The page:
Chocolate Matcha Olive Oil Brownies Chocolate Matcha Olive Oil Brownies {with ricotta}

A healthier take on chocolate brownies with olive oil and homemade ricotta. Matcha adds subtle flavour and a vibrant colour contrast to these.

Prep Time: 15 minutes

Cook Time: 45 minutes

Yield: 12-16 servings


* 115gms dark chocolate {I used 70% couverture}

* 1/3 cup olive oil

* 3 eggs, room temperature

* 1 cup vanilla sugar

* 1 tsp vanilla extract

* 3/4 cup all purpose flour

* 1 tsp baking powder

* 1 pinch salt

* 1 tbsp {heaped} cocoa powder

* 175gms ricotta, drained well {homemade recipe}

* 1 tsp matcha {Japanese green tea powder}

* 1/4 cup powdered sugar

* 50ml low fat cream

Cooking Directions

1. Line with baking paper/parchment a 7 X 11 inch {or 8 X 8 inch} baking tin.

2. Preheat oven to 190C.

3. Place the dark chocolate and olive oil in a heatproof bowl, and microwave, one minute at a time, until melted. Stir and keep aside.

4. Whisk together the flour, baking powder, cocoa and salt in a bowl. Reserve.

5. Run the ricotta, low fat cream and 1/4 cup powdered sugar in a blender until smooth. Divide into half, and mix matcha in one half. Reserve.

6. Beat the eggs, vanilla sugar,vanilla extract for 20-30 seconds until blended.

7. On low speed, blend in the chocolate/olive oil mixture, followed by the reserved 1/2 quantity of plain ricotta.

8. Fold in the dry ingredients, and turn batter into the prepared tin. Spread with an offset spatula.

9. Take the reserved matcha/ricotta in a piping bag and pipe randomly on top, pressing nozzle into the batter to let some seep into it. Run a knife through a few place to swirl if desired.

10. Bake at 190C for approximately 45 minutes, until a few crumbs stick to tester when inserted.

11. Cool completely in tin on a rack.

12. Chill for about an hour and then cut as desired.


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“Food supports a story. Remember, there is a story behind everything you shoot.”
Adam Pearson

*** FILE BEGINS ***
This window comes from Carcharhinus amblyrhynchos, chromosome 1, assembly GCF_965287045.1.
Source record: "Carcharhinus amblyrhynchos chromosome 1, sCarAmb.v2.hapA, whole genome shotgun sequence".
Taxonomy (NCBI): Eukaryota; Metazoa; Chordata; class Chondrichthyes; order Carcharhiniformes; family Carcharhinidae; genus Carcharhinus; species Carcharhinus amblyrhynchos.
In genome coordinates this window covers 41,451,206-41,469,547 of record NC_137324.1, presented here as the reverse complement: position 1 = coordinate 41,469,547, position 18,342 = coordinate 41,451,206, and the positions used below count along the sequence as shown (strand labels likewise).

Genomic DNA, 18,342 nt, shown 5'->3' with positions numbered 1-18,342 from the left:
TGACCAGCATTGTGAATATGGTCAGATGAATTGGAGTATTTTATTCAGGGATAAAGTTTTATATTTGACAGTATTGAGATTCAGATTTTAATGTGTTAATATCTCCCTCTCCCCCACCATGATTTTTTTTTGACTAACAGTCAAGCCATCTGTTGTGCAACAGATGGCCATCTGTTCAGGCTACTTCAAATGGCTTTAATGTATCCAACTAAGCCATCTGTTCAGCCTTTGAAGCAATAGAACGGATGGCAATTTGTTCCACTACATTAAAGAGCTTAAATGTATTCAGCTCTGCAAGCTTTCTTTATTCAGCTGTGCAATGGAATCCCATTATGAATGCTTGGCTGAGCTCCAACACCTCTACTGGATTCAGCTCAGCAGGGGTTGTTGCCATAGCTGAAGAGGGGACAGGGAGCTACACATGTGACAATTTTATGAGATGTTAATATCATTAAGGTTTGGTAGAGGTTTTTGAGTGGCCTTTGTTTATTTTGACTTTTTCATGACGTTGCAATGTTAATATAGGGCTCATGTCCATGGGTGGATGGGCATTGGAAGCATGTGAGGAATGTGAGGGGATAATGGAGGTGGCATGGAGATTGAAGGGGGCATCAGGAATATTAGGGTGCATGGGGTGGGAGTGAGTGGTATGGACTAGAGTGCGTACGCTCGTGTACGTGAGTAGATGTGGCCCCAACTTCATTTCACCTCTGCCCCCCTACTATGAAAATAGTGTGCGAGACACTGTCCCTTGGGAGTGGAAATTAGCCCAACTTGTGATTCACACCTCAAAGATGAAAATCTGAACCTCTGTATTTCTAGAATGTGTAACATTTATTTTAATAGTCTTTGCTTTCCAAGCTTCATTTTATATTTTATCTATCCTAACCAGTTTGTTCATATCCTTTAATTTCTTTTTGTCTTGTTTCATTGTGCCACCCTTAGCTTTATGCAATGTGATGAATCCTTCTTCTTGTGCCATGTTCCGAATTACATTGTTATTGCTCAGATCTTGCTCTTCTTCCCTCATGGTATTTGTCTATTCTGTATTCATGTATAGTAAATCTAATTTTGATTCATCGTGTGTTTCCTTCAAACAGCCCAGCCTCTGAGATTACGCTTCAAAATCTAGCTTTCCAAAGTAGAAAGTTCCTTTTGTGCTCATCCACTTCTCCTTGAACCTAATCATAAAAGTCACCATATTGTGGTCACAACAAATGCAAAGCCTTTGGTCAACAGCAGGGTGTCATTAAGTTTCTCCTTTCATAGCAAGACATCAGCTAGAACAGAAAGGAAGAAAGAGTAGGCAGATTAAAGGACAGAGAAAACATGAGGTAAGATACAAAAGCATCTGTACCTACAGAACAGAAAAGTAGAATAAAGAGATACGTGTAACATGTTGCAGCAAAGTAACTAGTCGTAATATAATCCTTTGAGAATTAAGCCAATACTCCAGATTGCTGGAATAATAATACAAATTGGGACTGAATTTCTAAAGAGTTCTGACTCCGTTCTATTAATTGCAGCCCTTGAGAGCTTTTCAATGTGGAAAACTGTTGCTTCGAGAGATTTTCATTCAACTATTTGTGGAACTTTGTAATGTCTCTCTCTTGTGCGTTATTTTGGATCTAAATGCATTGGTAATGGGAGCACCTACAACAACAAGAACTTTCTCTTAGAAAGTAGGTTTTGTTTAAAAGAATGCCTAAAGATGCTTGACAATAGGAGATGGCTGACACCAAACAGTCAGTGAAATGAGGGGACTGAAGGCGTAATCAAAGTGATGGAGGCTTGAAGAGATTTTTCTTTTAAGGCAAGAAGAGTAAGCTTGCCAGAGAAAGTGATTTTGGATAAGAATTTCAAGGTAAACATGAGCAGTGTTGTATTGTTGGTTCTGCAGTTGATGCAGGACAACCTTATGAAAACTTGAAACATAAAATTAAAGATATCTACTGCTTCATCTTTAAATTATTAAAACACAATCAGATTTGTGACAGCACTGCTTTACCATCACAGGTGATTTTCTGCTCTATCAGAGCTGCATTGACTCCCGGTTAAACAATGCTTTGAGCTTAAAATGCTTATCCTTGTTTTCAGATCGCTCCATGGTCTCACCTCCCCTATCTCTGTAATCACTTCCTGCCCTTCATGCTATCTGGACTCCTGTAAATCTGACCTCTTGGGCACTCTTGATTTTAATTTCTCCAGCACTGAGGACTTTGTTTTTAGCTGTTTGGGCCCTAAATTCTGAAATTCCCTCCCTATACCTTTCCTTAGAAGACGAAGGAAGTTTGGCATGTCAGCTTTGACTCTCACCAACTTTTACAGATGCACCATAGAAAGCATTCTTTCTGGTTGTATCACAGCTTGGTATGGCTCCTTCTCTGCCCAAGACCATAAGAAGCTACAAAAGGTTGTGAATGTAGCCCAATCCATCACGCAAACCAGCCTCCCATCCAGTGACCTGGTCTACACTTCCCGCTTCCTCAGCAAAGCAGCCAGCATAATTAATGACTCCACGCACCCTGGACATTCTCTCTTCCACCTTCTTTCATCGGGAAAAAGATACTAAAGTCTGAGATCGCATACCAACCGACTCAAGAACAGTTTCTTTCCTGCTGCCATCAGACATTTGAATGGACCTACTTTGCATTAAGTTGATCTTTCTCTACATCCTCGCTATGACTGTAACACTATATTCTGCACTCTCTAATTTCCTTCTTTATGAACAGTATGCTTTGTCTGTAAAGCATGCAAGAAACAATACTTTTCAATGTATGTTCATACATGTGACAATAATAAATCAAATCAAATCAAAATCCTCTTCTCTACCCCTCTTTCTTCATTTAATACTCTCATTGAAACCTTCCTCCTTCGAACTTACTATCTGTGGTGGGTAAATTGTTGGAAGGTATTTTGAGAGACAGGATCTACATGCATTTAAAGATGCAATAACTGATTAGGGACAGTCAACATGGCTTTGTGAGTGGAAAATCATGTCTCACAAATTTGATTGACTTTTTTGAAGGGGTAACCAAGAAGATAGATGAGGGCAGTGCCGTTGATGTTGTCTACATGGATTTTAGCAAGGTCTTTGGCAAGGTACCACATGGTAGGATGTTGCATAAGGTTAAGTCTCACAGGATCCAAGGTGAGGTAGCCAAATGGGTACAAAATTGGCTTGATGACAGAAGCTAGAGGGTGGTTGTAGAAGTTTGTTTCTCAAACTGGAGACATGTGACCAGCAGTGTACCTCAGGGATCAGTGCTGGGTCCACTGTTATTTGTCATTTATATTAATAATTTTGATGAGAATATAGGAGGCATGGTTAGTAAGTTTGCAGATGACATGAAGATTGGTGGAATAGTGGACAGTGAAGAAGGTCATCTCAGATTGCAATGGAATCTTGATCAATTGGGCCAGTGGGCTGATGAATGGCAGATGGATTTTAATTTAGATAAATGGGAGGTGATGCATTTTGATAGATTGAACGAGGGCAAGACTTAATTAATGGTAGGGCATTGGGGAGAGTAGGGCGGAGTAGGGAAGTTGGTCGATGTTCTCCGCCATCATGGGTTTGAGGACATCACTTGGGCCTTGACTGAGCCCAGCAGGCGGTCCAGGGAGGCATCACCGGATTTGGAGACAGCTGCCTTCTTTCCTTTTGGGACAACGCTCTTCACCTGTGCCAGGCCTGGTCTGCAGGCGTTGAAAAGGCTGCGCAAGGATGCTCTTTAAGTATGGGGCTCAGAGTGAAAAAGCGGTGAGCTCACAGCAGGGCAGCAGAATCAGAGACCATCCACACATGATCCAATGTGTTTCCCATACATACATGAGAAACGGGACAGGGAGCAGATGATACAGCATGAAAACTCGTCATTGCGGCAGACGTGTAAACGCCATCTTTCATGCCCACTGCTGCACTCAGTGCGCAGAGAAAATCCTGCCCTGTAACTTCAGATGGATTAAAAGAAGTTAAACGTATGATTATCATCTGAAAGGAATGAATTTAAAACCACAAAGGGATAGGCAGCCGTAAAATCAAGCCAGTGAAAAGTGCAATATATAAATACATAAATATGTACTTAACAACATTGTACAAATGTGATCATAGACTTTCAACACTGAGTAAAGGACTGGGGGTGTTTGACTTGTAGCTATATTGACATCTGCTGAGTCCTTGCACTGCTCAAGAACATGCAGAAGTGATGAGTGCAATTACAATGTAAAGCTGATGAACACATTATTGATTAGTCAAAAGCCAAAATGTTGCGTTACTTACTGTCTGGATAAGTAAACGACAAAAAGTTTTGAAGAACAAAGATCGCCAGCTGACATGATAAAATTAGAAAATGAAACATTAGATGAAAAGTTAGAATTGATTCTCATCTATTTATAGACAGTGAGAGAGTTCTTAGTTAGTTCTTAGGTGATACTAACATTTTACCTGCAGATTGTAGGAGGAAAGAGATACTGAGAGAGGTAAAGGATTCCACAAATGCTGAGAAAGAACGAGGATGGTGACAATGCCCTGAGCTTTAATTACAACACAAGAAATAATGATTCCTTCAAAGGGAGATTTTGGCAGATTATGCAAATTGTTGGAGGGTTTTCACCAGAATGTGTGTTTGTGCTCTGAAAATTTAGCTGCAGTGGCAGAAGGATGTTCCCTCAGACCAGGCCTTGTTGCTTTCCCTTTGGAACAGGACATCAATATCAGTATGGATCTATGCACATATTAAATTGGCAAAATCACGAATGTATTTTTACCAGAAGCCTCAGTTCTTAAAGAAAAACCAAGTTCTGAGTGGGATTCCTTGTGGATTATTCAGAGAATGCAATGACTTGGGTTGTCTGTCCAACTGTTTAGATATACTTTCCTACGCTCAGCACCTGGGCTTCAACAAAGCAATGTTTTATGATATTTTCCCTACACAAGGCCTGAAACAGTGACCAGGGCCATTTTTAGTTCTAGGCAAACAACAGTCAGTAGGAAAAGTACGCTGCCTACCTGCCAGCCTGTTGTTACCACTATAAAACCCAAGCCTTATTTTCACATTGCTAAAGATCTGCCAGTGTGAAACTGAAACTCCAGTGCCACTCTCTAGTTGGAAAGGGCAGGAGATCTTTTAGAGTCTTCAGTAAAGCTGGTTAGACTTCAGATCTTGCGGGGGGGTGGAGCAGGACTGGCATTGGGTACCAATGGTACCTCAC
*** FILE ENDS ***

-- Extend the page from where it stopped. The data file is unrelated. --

Matcha Macarons with Mascarpone Cherry FillingMarch 20th is marked as World Macaron Day / Jour de Macaron, a day that celebrates the very elegant and much applauded French cookie that is often referred to as the ‘new cupcake‘. Nothing appears to get close to shaking the macaron off its lofty perch as it continues to mesmerise and charm the world with delightful flavour combinations.Matcha Macarons with Mascarpone Cherry FillingAt MacTweets nothing gives us as much joy as celebrating this exquisite creation, and we do it every month with a great bunch of passionate macaron bakers.  This March, Jamie & I call for a new beginning. March welcomes the first changes from one season to the next, hinting at warmth and sunshine, the coming of springtime for some of us, the chilly days of winter for others.Matcha Macarons with Mascarpone Cherry FillingWe ask you to add a bit of spice to our lives with this change of season challenge at MacTweets. To make it even more fun, we call for you to be the harbingers of the coming season with something new, fresh and lively, incorporating both fruit and spice into one magnificent Macaron.Matcha Macarons with Mascarpone Cherry FillingI had many thoughts when the month began, leaping between the umpteen spices the spice-box offered, making it a difficult choice. I had thoughts of pink peppercorn with strawberries, black pepper & sour orange marmalade, cinnamon and apple. Then tragedy struck Japan and my thought pattern changed completely.My macarons had to be a tribute to the spirit of Japan, a brave and resilient nation which has stood up and faced the horrific natural disaster that hit it over a week ago. As tales of trauma and destruction continue to haunt the world, tales of bravery and rescue offer much needed joy. 9 days after calamity struck, an 80 year old lady and her grandson were rescued today. H O P E …